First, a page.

Constructing an Early Modern Queen: Posturing, Mimicry, and the Rhetoric of Authority
As the illegitimate daughter of Henry VIII and Anne Boleyn, a woman executed for treason, Elizabeth Tudor stood at the center of discourses that often sought to contain or even destroy her. Early on, Elizabeth understood that constant re-invention, performance, and mimicry were key strategies for survival. When she finally ascended the throne in 1558, Elizabeth continued to use these rhetorical methods to retain her autonomy, as far as possible, garnering public support and the loyalty of her court. Although Elizabeth has long been acknowledged as a historical icon and has received considerable scholarly attention, particularly from feminist and feminist-leaning scholars, her status as a skilled rhetor and use of strategic imitation has only been briefly considered.
This project examines Elizabeth as an iconic rhetor, one with the semblance of power and agency within the confines of gendered discourses. Analyzing her performance through the lens of mimicry and historical inaccessibility, as outlined in the theories of Homi Bhabha and Gayatri Spivak, this project considers the following lines of inquiry: Tudor era debates regarding pedagogical strategies and their intersection with rhetorical theories; the influence of early instructors, both women and men, on Elizabeth’s rhetorical strategy; and Elizabeth’s emulative self-fashioning as it appears in her speeches, behavior, letters, and portraits. This project suggests that as a seminal figure at the start of the modern moment, Elizabeth’s deft use of mimicry to establish and maintain her royal authority is significant within the rhetorical tradition.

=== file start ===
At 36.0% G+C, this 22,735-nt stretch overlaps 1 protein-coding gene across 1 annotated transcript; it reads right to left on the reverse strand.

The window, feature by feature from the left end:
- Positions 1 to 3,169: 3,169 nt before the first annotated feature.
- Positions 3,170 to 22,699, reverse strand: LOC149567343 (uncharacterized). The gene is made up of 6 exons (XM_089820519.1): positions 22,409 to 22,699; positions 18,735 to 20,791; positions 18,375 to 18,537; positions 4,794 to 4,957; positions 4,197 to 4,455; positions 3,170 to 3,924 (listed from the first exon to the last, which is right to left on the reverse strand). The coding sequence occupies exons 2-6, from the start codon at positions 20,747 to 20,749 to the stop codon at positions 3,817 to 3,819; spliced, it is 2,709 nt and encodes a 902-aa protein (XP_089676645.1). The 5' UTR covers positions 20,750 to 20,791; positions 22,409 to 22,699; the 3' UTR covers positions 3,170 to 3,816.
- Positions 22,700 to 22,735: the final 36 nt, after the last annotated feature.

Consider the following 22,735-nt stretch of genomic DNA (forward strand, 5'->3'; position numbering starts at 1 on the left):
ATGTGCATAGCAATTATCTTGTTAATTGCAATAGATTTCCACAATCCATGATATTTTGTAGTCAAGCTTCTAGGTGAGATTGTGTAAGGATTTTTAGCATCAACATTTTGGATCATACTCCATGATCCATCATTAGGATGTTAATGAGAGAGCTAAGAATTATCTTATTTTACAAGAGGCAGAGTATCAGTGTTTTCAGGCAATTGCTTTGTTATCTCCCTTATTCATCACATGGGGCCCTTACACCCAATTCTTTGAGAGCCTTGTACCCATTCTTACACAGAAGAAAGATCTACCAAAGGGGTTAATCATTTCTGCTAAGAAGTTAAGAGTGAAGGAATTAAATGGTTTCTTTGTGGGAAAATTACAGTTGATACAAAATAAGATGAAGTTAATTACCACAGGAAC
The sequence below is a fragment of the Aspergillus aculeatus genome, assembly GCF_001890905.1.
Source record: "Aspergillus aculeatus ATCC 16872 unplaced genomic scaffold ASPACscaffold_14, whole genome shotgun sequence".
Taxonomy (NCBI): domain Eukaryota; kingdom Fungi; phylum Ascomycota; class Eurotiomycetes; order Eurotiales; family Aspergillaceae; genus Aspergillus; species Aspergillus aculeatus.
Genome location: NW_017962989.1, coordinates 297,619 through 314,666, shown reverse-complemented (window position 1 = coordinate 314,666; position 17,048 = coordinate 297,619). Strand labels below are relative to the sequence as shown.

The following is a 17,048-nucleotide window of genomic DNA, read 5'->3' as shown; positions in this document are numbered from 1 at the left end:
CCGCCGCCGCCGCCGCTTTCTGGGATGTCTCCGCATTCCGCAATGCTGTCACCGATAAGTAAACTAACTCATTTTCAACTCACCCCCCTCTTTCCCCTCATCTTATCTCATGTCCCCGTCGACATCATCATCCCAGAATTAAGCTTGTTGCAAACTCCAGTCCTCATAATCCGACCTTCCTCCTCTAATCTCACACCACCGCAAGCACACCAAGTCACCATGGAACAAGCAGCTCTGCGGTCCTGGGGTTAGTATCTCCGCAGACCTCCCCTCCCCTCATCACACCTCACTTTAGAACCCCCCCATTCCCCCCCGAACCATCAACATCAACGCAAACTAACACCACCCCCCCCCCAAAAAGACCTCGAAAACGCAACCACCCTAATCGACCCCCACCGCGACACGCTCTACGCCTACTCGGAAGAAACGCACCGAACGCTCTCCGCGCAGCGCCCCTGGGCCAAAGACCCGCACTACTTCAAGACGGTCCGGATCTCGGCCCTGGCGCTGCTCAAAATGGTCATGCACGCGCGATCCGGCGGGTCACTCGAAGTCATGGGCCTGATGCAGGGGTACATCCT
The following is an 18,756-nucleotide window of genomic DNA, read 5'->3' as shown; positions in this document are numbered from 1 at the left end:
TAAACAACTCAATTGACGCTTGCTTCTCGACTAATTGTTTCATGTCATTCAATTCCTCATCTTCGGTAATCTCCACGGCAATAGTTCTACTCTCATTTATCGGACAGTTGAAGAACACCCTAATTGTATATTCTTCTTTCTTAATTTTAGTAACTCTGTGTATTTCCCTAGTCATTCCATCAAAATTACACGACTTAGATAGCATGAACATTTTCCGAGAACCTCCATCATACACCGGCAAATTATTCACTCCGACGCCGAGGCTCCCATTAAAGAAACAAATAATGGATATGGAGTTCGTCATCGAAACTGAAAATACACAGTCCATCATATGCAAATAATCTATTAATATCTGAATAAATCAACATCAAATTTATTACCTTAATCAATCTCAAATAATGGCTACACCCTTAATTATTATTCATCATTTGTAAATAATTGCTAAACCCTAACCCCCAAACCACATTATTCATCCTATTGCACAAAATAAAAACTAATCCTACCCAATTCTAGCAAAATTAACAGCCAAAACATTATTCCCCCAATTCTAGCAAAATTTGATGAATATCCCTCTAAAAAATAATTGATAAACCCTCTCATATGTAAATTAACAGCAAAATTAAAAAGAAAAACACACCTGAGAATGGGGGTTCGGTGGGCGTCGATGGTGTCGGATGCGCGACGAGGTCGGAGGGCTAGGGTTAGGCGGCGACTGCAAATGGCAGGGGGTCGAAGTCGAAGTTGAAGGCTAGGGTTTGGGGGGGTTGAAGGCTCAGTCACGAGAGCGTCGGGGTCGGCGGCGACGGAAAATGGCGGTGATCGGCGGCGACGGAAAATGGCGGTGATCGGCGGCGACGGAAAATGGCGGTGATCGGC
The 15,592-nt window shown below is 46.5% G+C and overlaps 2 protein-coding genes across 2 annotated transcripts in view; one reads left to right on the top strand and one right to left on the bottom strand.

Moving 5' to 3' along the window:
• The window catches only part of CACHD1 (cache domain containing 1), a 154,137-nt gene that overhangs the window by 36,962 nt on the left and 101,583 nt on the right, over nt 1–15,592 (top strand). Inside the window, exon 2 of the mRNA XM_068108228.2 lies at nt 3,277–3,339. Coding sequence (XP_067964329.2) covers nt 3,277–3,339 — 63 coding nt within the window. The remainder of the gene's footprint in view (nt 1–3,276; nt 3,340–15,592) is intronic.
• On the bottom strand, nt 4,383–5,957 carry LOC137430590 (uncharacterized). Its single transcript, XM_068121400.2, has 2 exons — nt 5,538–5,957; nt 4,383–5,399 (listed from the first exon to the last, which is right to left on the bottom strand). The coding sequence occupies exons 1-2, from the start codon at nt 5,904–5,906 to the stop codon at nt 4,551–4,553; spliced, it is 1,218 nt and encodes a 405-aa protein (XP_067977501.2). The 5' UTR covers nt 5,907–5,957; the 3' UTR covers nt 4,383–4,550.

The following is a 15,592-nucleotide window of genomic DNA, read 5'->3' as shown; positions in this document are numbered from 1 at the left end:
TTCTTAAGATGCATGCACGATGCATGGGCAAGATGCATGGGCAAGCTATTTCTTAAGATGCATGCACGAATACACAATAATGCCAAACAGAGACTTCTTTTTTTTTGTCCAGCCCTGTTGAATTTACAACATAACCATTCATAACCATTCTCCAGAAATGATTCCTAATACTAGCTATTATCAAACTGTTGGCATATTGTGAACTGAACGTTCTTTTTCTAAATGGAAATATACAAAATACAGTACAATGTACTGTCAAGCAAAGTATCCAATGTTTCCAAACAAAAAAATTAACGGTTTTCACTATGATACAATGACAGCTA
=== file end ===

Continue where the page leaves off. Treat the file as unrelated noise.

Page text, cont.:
Below, I have included my dissertation defense presentation. I am currently working on publishing material from this project.